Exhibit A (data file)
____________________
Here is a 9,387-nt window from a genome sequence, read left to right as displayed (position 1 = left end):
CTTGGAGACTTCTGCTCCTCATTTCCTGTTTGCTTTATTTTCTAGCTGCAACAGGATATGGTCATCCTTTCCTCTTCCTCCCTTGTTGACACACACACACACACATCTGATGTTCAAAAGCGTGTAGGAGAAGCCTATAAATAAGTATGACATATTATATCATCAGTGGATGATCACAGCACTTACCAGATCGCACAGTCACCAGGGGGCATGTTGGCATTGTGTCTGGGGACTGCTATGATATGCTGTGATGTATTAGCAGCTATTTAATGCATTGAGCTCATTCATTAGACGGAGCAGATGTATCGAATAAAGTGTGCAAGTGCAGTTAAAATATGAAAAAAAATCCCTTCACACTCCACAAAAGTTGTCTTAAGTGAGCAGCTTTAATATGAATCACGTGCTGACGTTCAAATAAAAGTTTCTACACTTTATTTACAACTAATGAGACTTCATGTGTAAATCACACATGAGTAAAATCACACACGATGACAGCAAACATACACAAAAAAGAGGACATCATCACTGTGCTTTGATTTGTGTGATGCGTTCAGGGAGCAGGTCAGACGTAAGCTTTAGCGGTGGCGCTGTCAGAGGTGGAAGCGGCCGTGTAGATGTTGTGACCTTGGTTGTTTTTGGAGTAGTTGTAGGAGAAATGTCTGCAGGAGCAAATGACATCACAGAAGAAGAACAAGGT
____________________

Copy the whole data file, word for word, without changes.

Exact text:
Here is a 9,387-nt window from a genome sequence, read left to right as displayed (position 1 = left end):
CTTGGAGACTTCTGCTCCTCATTTCCTGTTTGCTTTATTTTCTAGCTGCAACAGGATATGGTCATCCTTTCCTCTTCCTCCCTTGTTGACACACACACACACACATCTGATGTTCAAAAGCGTGTAGGAGAAGCCTATAAATAAGTATGACATATTATATCATCAGTGGATGATCACAGCACTTACCAGATCGCACAGTCACCAGGGGGCATGTTGGCATTGTGTCTGGGGACTGCTATGATATGCTGTGATGTATTAGCAGCTATTTAATGCATTGAGCTCATTCATTAGACGGAGCAGATGTATCGAATAAAGTGTGCAAGTGCAGTTAAAATATGAAAAAAAATCCCTTCACACTCCACAAAAGTTGTCTTAAGTGAGCAGCTTTAATATGAATCACGTGCTGACGTTCAAATAAAAGTTTCTACACTTTATTTACAACTAATGAGACTTCATGTGTAAATCACACATGAGTAAAATCACACACGATGACAGCAAACATACACAAAAAAGAGGACATCATCACTGTGCTTTGATTTGTGTGATGCGTTCAGGGAGCAGGTCAGACGTAAGCTTTAGCGGTGGCGCTGTCAGAGGTGGAAGCGGCCGTGTAGATGTTGTGACCTTGGTTGTTTTTGGAGTAGTTGTAGGAGAAATGTCTGCAGGAGCAAATGACATCACAGAAGAAGAACAAGGT